Veterans are disheartened by a Senate inquiry into anti-malarial drug trials they say have left them with debilitating symptoms for nearly 20 years.
Australian Defence Force personnel took quinoline drugs mefloquine and tafenoquine while deployed to Timor-Leste and Bougainville in Papua New Guinea between 1999 and 2002.
A Senate inquiry this year heard from veterans who have since suffered a range of symptoms including memory loss, vertigo, migraines, vivid nightmares, hearing and vision loss, irritable bowel syndrome, aggression and suicidal thoughts.
Most have been diagnosed with post-traumatic stress disorder but believe they actually have acquired brain injuries from toxicity and need rehabilitation.
They struggle to access the help they want from the Department of Veterans Affairs (DVA) because it doesn’t match their diagnoses.
The Senate committee accepted their symptoms were genuine in its report tabled this week, but made no findings on the causes of the health issues.
“We’re basically back to square one again,” Colin Brock, who was deployed to Timor-Leste in 2000 and served for 20 years, told The New Daily on Wednesday.
“It’s pretty disheartening.
“The government has looked like they’re doing something but it has actually, I believe, been a whole waste of time.”
An internal inquiry into the mefloquine trial by the ADF Inspector-General in 2016 found it was carried out ethically and in accordance with national guidelines.
The Repatriation Medical Authority found there was insufficient evidence that exposure to the drugs causes acquired brain injury, a finding supported by a September review by the Specialist Medical Review Council.
Where to from here?
There was some welcome news from the Senate report, with a recommendation the DVA fast-track a neurocognitive health program.
The program is being co-designed with veterans and advocates, including Charles Sturt University neurotoxicologist Jane Quinn, whose husband Major Cameron Quinn of the British Army suicided five years after taking mefloquine.
She was “very pleased” the report recommended prioritising the program.
“So far, we’ve just had a series of meetings,” said Associate Professor Quinn, the scientific adviser to the Australian Quinoline Veterans and Families Association (QVFA).
“I’m confident we’ll see significant progress now, but I’m also cautious that it has been a struggle to this point.”
Mr Brock was less sure it would be achieved.
“I’ll believe it when I see it,” he said.
Scott McCormick, who took mefloquine while serving in Timor-Leste in 2001, pointed out there had been five ministers for Veterans Affairs since the Coalition government was elected in 2013.
“We have hope in the DVA pilot program but we’re at the mercy of a new DVA minister every year, and possibly a changing government.”
Minister Darren Chester was generally considered helpful and supportive.
QVFA president Stuart McCarthy used both tafenoquine and mefloquine in separate deployments in his 28 years of service.
He is also working on the neurocognitive health program and welcomed the recommendation to prioritise it, but was disappointed with the report overall.
What the veterans wanted
Most of the affected veterans wanted a royal commission, for GPs to be informed about the trials and, importantly, for every one of them to receive gold cards to help them access treatments.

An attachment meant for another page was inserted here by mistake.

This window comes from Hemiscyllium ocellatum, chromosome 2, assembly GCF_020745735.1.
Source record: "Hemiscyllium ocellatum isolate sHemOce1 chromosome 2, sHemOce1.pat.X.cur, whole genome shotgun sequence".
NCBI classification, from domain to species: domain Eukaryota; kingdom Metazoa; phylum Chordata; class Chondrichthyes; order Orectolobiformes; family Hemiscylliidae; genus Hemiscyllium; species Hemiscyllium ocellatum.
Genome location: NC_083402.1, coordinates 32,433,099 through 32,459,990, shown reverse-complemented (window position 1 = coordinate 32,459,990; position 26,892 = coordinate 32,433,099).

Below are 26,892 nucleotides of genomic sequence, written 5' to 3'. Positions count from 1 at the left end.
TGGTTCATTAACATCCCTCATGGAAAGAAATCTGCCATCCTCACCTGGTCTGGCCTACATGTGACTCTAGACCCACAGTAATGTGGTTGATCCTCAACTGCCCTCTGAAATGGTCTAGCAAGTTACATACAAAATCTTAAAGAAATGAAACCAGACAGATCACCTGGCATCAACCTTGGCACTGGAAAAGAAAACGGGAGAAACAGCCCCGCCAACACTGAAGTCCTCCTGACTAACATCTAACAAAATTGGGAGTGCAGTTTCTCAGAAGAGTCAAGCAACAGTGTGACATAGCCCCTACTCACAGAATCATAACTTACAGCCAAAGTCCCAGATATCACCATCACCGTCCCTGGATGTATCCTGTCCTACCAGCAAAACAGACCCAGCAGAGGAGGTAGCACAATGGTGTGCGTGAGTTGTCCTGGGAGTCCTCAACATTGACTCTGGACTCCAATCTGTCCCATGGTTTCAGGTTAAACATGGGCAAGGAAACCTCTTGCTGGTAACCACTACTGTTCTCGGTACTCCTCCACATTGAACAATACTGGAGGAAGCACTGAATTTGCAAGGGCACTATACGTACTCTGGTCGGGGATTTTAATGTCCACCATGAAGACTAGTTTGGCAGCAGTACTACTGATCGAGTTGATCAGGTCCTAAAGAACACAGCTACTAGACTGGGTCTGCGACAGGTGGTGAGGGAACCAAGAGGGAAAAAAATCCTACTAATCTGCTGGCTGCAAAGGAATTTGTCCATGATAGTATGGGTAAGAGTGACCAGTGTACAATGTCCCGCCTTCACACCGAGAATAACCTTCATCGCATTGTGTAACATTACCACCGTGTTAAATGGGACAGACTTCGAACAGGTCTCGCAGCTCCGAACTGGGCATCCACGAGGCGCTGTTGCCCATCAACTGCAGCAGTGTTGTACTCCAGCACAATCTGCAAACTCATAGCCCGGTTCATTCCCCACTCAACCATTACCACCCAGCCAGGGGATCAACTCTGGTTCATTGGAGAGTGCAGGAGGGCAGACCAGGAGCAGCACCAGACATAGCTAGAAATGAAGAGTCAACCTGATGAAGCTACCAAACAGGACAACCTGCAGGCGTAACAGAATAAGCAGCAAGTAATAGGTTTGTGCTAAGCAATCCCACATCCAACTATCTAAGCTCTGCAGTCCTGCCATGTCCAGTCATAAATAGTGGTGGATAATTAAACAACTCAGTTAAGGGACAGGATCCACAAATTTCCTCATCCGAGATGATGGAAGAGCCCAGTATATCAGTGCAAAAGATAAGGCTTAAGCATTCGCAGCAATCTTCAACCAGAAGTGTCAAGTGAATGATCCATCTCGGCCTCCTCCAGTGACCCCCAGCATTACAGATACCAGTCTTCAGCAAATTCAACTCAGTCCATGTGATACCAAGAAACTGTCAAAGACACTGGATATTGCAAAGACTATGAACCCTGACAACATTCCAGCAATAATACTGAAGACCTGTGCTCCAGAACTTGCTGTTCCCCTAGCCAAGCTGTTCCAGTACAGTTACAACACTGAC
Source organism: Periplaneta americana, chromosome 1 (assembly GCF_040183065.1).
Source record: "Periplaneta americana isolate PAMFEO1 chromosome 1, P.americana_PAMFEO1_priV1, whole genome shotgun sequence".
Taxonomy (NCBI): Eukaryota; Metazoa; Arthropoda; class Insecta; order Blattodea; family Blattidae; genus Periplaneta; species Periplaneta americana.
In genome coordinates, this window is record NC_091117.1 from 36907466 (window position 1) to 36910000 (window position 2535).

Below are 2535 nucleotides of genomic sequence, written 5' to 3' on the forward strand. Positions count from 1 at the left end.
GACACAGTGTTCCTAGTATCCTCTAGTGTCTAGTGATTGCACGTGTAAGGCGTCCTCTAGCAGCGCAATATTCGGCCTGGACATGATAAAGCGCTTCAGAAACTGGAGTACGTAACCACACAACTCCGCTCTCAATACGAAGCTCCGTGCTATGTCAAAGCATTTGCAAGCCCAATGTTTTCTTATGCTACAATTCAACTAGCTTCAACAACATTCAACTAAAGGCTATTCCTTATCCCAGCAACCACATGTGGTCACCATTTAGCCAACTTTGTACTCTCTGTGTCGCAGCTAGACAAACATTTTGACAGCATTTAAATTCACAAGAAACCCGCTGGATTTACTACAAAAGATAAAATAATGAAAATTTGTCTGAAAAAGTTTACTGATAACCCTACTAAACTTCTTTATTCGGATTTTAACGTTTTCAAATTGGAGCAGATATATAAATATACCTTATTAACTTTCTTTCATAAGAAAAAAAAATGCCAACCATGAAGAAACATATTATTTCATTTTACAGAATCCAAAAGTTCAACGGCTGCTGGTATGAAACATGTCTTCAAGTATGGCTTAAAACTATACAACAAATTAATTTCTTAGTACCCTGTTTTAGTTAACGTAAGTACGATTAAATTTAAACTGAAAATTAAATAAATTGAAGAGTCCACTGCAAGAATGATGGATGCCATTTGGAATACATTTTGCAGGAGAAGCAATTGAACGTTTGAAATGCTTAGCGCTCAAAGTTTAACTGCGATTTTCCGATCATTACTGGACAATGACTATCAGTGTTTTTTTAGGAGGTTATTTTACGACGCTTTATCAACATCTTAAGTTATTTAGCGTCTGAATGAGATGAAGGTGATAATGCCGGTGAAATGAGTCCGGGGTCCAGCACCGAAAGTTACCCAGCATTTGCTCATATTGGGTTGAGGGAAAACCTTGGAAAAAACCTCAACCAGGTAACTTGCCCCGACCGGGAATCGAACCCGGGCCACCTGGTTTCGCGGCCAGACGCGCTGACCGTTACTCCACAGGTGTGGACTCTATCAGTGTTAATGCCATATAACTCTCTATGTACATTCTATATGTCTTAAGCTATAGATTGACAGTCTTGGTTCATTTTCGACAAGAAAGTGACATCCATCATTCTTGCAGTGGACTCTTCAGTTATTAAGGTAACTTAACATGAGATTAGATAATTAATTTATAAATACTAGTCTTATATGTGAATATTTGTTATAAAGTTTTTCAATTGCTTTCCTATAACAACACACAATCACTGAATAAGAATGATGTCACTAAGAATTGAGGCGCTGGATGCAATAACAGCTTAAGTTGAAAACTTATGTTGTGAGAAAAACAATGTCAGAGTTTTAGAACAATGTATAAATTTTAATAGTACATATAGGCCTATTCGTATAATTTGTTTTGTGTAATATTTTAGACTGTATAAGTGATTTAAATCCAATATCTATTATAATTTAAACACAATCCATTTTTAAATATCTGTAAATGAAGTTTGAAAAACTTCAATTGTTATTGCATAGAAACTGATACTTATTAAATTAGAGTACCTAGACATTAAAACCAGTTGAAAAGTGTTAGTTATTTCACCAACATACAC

“What that would mean is that we wouldn’t have this current scenario where people have been extremely unwell with various issues – a whole range of serious neurological and other disorders – are then put through this crazy bureaucratic process to prove those illnesses were caused by their service,” Mr McCarthy said.
Anne-Maree Baker, who served for 16 years and was the fourth generation in her family to do so, said she has “been on a roundabout with GPs for 18 years”.
She says she has 35 ailments after taking part in a seven-month mefloquine trial in Timor-Leste, and is “pretty pissed off”.
“I’m only 47 mate … I feel like I’m in my mid-60s the amount of pain I’m in,” Ms Baker told The New Daily.
“Take your medals back and give me my health back.
All these generals and politicians love going to Gallipoli and paying homage to the dead, is that because those soldiers can’t argue back?”
The Department of Defence said mefloquine, which is registered by the Therapeutic Goods Administration (TGA), is prescribed to about 10,000 Australians a year.
The ADF uses mefloquine as its third anti-malarial option.
The TGA is considering tafenoquine for registration. Defence will consider using if it becomes registered.
The department said there were 637 cases of malaria recorded in ADF members between 1998 and 2007. Between 2012 and 2017 there were just 30 cases.
Some veterans gave evidence they were told they would not be deployed if they didn’t take part in the trial.
Defence said all participants provided informed consent and took part in the trial voluntarily.
One of the Senate committee’s 14 recommendations was to strengthen the ability of servicemen and women to get information and advice before consenting to any future trials.
Mr Chester said the government would carefully consider the recommendations and respond early next year.
DVA recently hosted consultation forums across the country.
“The government has listened to ADF members, veterans and their families,” Mr Chester said in a statement.
Contact the DVA’s mefloquine hotline on 1800 633 567.
Open Arms Veterans and Families Counselling can be contacted 24/7 on 1800 011 046.
If you need help, call Lifeline, 13 11 14.